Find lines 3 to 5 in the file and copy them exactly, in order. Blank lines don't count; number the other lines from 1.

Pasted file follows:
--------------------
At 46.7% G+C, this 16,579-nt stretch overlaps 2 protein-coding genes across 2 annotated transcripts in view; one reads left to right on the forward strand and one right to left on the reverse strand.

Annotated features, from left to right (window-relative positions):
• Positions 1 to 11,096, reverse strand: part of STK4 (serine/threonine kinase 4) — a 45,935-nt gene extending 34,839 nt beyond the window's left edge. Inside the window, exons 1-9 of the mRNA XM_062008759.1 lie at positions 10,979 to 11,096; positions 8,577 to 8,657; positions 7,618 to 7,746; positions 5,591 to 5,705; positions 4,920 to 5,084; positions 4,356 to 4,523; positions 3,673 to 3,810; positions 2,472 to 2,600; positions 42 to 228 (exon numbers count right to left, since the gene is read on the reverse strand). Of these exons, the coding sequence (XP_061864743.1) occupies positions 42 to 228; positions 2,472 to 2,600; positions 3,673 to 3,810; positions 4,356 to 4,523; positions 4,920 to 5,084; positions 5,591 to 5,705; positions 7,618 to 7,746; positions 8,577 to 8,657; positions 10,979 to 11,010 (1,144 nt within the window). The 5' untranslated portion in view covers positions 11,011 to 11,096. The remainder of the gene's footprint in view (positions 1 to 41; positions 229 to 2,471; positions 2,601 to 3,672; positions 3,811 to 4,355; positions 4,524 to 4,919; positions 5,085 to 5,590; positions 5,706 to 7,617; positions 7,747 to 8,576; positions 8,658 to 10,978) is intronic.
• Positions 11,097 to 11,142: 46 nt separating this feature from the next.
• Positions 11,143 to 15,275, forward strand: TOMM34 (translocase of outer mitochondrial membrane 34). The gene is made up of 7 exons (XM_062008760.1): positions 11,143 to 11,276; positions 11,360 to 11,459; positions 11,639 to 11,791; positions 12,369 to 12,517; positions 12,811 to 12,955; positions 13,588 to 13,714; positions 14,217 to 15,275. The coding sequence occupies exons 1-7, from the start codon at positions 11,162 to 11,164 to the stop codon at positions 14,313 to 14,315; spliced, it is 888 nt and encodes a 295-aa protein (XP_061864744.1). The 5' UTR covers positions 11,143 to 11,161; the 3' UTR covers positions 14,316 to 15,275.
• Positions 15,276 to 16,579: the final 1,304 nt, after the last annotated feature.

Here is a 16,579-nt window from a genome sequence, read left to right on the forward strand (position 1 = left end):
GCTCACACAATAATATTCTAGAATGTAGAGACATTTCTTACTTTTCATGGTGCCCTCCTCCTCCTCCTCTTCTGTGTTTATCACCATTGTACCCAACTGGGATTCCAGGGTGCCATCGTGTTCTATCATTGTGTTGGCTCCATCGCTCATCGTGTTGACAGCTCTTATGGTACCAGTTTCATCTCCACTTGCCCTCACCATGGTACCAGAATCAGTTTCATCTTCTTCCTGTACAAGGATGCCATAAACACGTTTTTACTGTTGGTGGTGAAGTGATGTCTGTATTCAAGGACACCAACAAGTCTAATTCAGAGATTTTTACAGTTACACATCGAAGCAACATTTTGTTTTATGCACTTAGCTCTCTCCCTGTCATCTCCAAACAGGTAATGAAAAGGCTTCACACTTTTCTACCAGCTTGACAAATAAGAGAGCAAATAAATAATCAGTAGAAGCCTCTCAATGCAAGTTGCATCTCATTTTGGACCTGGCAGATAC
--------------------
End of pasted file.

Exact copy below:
• Positions 1 to 11,096, reverse strand: part of STK4 (serine/threonine kinase 4) — a 45,935-nt gene extending 34,839 nt beyond the window's left edge. Inside the window, exons 1-9 of the mRNA XM_062008759.1 lie at positions 10,979 to 11,096; positions 8,577 to 8,657; positions 7,618 to 7,746; positions 5,591 to 5,705; positions 4,920 to 5,084; positions 4,356 to 4,523; positions 3,673 to 3,810; positions 2,472 to 2,600; positions 42 to 228 (exon numbers count right to left, since the gene is read on the reverse strand). Of these exons, the coding sequence (XP_061864743.1) occupies positions 42 to 228; positions 2,472 to 2,600; positions 3,673 to 3,810; positions 4,356 to 4,523; positions 4,920 to 5,084; positions 5,591 to 5,705; positions 7,618 to 7,746; positions 8,577 to 8,657; positions 10,979 to 11,010 (1,144 nt within the window). The 5' untranslated portion in view covers positions 11,011 to 11,096. The remainder of the gene's footprint in view (positions 1 to 41; positions 229 to 2,471; positions 2,601 to 3,672; positions 3,811 to 4,355; positions 4,524 to 4,919; positions 5,085 to 5,590; positions 5,706 to 7,617; positions 7,747 to 8,576; positions 8,658 to 10,978) is intronic.
• Positions 11,097 to 11,142: 46 nt separating this feature from the next.
• Positions 11,143 to 15,275, forward strand: TOMM34 (translocase of outer mitochondrial membrane 34). The gene is made up of 7 exons (XM_062008760.1): positions 11,143 to 11,276; positions 11,360 to 11,459; positions 11,639 to 11,791; positions 12,369 to 12,517; positions 12,811 to 12,955; positions 13,588 to 13,714; positions 14,217 to 15,275. The coding sequence occupies exons 1-7, from the start codon at positions 11,162 to 11,164 to the stop codon at positions 14,313 to 14,315; spliced, it is 888 nt and encodes a 295-aa protein (XP_061864744.1). The 5' UTR covers positions 11,143 to 11,161; the 3' UTR covers positions 14,316 to 15,275.